Madison Avenue  

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Train wreck at Montparnasse (October 22, 1895) by Studio Lévy and Sons.
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Train wreck at Montparnasse (October 22, 1895) by Studio Lévy and Sons.

Madison Avenue is a north-south avenue in the borough of Manhattan in New York City, United States, that carries northbound one-way traffic. It runs from Madison Square (at 23rd Street) to the Madison Avenue Bridge at 138th Street. In doing so, it passes through Midtown, the Upper East Side (including Carnegie Hill), Spanish Harlem, and Harlem. It is named after and arises from Madison Square, which is itself named after James Madison, the fourth President of the United States. Since the 1920s, the street's name has been synonymous with the American advertising industry.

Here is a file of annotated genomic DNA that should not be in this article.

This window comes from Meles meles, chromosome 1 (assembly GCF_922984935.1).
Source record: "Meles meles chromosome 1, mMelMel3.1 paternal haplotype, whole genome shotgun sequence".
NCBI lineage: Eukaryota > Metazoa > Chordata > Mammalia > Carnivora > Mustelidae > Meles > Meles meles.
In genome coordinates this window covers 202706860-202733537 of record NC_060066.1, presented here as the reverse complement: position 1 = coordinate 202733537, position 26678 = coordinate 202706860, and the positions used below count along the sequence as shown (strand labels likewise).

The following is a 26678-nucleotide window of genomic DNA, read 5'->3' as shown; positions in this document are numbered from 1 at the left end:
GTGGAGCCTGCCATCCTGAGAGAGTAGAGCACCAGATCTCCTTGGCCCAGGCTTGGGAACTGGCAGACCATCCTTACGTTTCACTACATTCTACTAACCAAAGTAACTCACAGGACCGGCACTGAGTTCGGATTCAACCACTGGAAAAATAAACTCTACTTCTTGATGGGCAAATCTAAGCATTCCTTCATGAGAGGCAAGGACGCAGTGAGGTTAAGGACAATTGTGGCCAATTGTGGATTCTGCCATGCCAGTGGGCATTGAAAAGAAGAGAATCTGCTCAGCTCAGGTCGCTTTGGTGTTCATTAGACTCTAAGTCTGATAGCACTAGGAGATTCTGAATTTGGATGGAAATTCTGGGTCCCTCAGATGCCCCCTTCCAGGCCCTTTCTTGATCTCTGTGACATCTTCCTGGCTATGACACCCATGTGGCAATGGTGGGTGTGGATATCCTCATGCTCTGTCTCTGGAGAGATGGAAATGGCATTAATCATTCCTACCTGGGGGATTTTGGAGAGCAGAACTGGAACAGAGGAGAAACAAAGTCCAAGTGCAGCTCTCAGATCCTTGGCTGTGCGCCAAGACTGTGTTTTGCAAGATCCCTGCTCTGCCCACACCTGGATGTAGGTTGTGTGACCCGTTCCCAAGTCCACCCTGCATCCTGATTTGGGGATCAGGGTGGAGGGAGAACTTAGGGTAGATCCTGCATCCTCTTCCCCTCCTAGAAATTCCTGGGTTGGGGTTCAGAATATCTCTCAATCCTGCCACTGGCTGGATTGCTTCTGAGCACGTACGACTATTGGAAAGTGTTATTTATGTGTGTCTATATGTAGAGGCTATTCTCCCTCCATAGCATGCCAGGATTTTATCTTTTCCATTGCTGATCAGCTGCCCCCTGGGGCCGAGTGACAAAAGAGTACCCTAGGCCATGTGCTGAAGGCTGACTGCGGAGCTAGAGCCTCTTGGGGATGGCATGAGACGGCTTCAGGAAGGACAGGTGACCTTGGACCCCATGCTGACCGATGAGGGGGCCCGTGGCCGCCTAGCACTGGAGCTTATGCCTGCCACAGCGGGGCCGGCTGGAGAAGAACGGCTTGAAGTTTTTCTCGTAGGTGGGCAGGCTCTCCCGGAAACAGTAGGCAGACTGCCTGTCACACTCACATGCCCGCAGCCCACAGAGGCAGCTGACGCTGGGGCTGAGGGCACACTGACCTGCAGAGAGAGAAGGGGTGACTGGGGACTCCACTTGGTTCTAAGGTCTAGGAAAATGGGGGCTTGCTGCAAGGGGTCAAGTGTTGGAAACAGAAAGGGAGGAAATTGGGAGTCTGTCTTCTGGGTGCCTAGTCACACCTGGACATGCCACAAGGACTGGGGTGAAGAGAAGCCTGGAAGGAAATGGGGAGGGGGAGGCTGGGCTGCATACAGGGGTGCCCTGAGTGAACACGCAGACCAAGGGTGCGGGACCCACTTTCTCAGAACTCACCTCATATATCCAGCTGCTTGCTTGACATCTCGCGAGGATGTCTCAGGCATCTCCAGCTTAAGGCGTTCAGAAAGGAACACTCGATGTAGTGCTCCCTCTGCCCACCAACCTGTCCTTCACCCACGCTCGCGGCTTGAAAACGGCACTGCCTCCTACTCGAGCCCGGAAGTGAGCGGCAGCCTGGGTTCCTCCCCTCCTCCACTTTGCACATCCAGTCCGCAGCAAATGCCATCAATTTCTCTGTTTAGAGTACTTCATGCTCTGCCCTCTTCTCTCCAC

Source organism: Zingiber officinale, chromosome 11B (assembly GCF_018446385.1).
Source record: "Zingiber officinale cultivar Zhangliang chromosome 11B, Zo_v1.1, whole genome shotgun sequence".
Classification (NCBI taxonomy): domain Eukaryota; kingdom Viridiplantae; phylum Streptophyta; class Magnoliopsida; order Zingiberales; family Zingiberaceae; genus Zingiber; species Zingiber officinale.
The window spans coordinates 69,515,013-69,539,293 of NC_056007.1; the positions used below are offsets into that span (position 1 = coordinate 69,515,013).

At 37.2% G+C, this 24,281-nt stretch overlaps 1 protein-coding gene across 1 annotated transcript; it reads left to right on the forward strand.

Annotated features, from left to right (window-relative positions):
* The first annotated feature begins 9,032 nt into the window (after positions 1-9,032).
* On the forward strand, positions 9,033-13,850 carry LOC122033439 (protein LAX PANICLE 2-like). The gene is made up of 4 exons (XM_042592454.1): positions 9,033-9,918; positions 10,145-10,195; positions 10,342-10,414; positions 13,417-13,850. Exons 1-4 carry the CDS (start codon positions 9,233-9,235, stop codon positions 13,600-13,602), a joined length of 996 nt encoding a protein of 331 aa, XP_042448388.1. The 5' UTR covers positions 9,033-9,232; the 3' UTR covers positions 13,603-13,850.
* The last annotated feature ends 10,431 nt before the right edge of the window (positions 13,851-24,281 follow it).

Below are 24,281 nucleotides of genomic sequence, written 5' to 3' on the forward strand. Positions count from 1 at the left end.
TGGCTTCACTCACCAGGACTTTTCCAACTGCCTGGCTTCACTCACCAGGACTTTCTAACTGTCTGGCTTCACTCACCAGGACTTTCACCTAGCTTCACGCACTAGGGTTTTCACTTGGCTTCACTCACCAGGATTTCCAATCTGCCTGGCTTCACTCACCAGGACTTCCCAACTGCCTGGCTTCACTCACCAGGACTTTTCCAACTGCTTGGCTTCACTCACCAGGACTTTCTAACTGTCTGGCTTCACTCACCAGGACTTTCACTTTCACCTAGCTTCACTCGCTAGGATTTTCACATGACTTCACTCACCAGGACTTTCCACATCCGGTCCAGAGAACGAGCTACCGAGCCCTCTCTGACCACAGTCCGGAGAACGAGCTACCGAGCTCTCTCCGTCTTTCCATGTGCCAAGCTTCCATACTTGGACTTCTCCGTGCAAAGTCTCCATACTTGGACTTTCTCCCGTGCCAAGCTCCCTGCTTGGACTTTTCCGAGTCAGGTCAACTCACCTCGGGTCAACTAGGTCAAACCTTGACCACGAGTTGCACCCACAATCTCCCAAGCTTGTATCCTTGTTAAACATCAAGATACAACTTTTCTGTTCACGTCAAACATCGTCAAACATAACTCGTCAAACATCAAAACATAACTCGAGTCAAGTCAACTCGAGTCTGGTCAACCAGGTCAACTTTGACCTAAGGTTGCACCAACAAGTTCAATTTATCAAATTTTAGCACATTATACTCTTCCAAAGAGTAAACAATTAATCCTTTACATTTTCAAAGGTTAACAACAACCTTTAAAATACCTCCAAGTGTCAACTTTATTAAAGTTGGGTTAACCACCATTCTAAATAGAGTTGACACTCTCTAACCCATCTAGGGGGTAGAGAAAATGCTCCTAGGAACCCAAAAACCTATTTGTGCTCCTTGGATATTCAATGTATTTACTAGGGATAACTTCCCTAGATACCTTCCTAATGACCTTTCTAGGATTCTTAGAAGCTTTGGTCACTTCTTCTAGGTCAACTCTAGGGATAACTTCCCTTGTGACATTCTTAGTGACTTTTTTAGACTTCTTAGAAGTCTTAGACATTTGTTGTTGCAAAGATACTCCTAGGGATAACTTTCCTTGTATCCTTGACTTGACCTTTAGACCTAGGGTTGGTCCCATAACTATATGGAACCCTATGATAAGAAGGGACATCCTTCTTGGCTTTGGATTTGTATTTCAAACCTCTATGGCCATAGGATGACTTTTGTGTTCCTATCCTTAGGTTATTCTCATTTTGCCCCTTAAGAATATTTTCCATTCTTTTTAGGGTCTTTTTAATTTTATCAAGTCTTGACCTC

Madison Avenue was not part of the original New York City street grid established in the Commissioners' Plan of 1811, and was carved between Park Avenue (formerly Fourth) and Fifth Avenue in 1836, due to the effort of lawyer and real estate developer Samuel B. Ruggles, a graduate of Yale University who had previously purchased and developed New York's Gramercy Park in 1831, who was in part responsible for the development of Union Square, and who also named Lexington Avenue.




Unless indicated otherwise, the text in this article is either based on Wikipedia article "Madison Avenue" or another language Wikipedia page thereof used under the terms of the GNU Free Documentation License; or on original research by Jahsonic and friends. See Art and Popular Culture's copyright notice.

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